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Activity Overview


Taking the time to create a visual representation helps students remember literary concepts. Use storyboards to help them identify and remember important elements of the mystery genre. Students should depict a scene that contains a common mystery element and explain their depiction in the text box below. Ask students to provide examples from a variety of different mystery elements (such as foreshadowing, red herrings, and clues) or restrict the storyboard to a single element (such as three instances of foreshadowing).


Example Elements of Mystery in The Westing Game

Main Character as Detective

Although all the sixteen heirs are important to the story, Turtle takes on the role of protagonist. All the heirs attempt to win Westing’s game, but the novel focuses heavily on Turtle, the youngest and most endearing character. In the end, Turtle’s precocious wit enables her to solve the mystery that none of the adult heirs could decipher.


Clues

Westing provides his heirs (and the reader) with a variety of clues. The official clues that each pair receives are certainly important, but the most helpful clues might be in Westing’s newspaper obituary!


Foreshadowing

Foreshadowing in the novel includes Westing's will, his obituary, and many comments from the omniscient narrator. From the very beginning, the smoke rising from the chimney of the Westing house is foreshadowing that the long-absent Westing will make an appearance in the lives of the Sunset Tower residents.


Red Herring

The lyrics to “America the Beautiful” and the missing letters spelling “Berthe Erica Crow” are all an elaborate red herring. This puzzle distracts from the real object of the Westing game, which is to identify Westing’s fourth identity. This red herring prevents the heirs from solving the mystery too quickly, providing them with the time to build relationships and improve their lives.


Lesson Plan Reference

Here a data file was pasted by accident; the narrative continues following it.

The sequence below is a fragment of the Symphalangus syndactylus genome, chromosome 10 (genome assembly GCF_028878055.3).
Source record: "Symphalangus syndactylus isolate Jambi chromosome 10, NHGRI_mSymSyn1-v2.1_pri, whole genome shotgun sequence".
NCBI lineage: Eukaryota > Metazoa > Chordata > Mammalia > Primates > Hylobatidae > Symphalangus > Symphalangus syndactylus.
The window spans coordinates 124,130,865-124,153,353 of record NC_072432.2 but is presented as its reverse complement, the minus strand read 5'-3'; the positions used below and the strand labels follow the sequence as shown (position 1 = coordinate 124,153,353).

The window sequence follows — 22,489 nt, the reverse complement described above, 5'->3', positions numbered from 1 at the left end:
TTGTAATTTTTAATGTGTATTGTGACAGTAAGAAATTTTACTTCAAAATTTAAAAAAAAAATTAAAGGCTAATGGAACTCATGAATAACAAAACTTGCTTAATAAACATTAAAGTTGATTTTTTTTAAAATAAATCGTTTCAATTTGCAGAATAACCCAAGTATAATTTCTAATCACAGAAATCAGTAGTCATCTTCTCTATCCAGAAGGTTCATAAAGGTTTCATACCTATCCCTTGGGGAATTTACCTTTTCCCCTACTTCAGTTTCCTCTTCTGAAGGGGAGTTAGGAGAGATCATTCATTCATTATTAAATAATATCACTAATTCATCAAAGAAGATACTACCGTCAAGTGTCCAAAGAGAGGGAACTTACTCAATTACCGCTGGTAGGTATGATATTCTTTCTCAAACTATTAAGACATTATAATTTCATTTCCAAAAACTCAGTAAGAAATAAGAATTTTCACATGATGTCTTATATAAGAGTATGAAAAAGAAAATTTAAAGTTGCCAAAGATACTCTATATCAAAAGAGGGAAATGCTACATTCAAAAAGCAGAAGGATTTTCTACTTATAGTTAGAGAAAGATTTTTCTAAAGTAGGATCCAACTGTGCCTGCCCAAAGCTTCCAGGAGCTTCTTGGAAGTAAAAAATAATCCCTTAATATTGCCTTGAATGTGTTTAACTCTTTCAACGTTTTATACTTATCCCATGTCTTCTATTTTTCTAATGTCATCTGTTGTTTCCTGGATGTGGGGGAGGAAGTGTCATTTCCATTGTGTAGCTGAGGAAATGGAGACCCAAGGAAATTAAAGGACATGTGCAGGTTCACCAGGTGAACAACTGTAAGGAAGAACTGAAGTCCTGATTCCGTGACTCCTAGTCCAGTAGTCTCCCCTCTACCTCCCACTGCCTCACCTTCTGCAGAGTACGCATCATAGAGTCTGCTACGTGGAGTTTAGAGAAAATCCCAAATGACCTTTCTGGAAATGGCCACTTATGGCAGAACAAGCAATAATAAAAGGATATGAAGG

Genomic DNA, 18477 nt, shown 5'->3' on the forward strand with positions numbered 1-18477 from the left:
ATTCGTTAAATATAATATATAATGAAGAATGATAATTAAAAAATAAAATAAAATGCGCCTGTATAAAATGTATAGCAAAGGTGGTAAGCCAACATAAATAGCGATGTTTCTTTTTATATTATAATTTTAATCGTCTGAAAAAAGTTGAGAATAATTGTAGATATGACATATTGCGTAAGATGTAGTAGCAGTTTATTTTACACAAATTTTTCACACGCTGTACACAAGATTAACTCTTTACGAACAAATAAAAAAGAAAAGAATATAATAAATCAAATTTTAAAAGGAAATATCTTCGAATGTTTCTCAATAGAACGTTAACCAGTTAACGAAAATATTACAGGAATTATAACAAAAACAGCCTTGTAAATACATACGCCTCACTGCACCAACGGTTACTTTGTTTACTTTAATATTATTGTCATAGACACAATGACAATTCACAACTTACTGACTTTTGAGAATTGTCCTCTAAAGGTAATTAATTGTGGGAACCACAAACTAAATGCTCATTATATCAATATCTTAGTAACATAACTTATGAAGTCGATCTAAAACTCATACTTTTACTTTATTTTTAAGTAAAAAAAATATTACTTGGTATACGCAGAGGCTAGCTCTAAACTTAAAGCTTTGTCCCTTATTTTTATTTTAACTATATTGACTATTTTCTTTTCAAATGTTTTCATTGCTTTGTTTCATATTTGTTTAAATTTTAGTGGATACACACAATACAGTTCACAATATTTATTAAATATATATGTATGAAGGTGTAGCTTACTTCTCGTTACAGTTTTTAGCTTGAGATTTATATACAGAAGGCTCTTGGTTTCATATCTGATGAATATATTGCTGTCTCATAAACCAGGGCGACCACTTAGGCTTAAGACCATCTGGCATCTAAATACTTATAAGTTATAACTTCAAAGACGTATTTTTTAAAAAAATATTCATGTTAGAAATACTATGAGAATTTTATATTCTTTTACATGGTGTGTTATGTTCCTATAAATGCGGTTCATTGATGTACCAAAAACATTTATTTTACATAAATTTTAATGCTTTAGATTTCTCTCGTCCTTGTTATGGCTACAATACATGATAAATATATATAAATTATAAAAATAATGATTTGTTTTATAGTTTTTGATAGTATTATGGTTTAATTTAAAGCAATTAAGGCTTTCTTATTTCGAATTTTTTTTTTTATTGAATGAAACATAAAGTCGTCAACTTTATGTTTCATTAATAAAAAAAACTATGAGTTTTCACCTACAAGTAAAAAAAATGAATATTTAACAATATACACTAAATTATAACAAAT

Grade Level 6-8

Difficulty Level 3 (Developing to Mastery)

Type of Assignment Individual, Partner, or Group

Common Core Standards
  • [ELA-Literacy/RL/6/2] Determine a theme or central idea of a text and how it is conveyed through particular details; provide a summary of the text distinct from personal opinions or judgments
  • [ELA-Literacy/RL/6/3] Describe how a particular story’s or drama’s plot unfolds in a series of episodes as well as how the characters respond or change as the plot moves toward a resolution
  • [ELA-Literacy/RL/6/5] Analyze how a particular sentence, chapter, scene, or stanza fits into the overall structure of a text and contributes to the development of the theme, setting, or plot
  • [ELA-Literacy/RL/7/2] Determine a theme or central idea of a text and analyze its development over the course of the text; provide an objective summary of the text
  • [ELA-Literacy/RL/7/3] Analyze how particular elements of a story or drama interact (e.g., how setting shapes the characters or plot)
  • [ELA-Literacy/RL/7/5] Analyze how a drama’s or poem’s form or structure (e.g., soliloquy, sonnet) contributes to its meaning
  • [ELA-Literacy/RL/8/2] Determine a theme or central idea of a text and analyze its development over the course of the text, including its relationship to the characters, setting, and plot; provide an objective summary of the text
  • [ELA-Literacy/RL/8/3] Analyze how particular lines of dialogue or incidents in a story or drama propel the action, reveal aspects of a character, or provoke a decision


Template and Class Instructions

(These instructions are completely customizable. After clicking "Use This Assignment With My Students", update the instructions on the Edit Tab of the assignment.)



Student Instructions

Create a storyboard illustrating different elements of mystery in The Westing Game.

  1. Use the template provided by your teacher.
  2. Identify elements of mystery used in the novel.
  3. Describe how the elements contribute to the story.
  4. Illustrate each example with appropriate scenes, characters, and items.
  5. Save and submit your storyboard.


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